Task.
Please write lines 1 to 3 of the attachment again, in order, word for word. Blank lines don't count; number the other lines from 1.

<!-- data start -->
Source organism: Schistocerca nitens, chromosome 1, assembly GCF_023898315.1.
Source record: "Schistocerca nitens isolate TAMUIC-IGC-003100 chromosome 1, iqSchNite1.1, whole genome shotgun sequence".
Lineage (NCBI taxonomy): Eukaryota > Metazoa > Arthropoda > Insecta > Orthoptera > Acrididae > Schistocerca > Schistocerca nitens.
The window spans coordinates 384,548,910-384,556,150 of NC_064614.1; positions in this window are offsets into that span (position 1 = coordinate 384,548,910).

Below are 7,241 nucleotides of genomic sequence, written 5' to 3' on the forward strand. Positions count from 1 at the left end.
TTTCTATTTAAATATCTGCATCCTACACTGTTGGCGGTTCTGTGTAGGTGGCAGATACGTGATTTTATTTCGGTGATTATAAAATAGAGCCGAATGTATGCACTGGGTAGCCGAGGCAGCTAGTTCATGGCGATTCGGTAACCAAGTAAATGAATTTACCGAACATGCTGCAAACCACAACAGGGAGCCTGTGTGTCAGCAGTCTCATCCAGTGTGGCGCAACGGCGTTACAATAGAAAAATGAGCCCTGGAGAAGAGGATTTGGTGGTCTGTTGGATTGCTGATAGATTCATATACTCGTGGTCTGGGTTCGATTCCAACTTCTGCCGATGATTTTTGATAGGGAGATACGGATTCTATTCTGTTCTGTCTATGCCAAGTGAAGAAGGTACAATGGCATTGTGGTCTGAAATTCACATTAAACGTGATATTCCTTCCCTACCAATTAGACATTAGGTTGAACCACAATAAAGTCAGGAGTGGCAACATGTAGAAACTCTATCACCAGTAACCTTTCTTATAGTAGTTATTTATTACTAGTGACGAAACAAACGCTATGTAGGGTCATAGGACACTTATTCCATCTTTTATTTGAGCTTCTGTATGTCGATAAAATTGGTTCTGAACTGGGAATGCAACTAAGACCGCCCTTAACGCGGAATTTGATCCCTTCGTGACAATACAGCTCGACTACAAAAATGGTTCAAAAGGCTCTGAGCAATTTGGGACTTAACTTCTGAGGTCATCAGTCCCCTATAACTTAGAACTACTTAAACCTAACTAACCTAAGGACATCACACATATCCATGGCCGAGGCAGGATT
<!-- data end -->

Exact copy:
Source organism: Schistocerca nitens, chromosome 1, assembly GCF_023898315.1.
Source record: "Schistocerca nitens isolate TAMUIC-IGC-003100 chromosome 1, iqSchNite1.1, whole genome shotgun sequence".
Lineage (NCBI taxonomy): Eukaryota > Metazoa > Arthropoda > Insecta > Orthoptera > Acrididae > Schistocerca > Schistocerca nitens.